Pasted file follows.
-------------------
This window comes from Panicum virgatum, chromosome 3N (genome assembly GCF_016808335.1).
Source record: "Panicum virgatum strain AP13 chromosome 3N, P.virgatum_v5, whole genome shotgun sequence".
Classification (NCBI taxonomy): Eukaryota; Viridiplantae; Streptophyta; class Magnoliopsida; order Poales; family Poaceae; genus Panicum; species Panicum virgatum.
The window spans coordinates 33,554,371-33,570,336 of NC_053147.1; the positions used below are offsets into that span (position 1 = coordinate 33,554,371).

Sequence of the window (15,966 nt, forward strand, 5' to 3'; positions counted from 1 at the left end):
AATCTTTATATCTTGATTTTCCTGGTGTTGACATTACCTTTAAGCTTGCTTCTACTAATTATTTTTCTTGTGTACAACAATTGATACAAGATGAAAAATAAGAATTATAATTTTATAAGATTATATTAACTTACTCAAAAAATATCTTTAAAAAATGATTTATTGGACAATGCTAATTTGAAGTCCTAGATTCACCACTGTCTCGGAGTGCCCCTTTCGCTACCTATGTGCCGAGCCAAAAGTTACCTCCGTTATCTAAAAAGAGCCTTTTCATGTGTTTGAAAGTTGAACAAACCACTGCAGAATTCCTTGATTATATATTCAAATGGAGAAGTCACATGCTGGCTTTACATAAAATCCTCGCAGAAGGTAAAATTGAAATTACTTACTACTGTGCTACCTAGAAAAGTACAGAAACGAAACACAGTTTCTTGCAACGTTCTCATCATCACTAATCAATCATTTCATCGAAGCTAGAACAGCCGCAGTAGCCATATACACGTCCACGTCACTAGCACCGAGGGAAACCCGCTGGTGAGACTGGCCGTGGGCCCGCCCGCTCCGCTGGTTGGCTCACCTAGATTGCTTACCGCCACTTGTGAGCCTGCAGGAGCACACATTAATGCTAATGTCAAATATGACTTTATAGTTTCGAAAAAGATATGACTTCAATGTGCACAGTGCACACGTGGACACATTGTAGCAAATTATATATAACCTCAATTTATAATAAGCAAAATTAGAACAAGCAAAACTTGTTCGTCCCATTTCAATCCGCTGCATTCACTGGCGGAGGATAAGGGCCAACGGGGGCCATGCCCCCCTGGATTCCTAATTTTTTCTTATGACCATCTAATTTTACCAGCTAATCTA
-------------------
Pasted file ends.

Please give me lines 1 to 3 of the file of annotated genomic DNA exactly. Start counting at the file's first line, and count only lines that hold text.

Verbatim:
This window comes from Panicum virgatum, chromosome 3N (genome assembly GCF_016808335.1).
Source record: "Panicum virgatum strain AP13 chromosome 3N, P.virgatum_v5, whole genome shotgun sequence".
Classification (NCBI taxonomy): Eukaryota; Viridiplantae; Streptophyta; class Magnoliopsida; order Poales; family Poaceae; genus Panicum; species Panicum virgatum.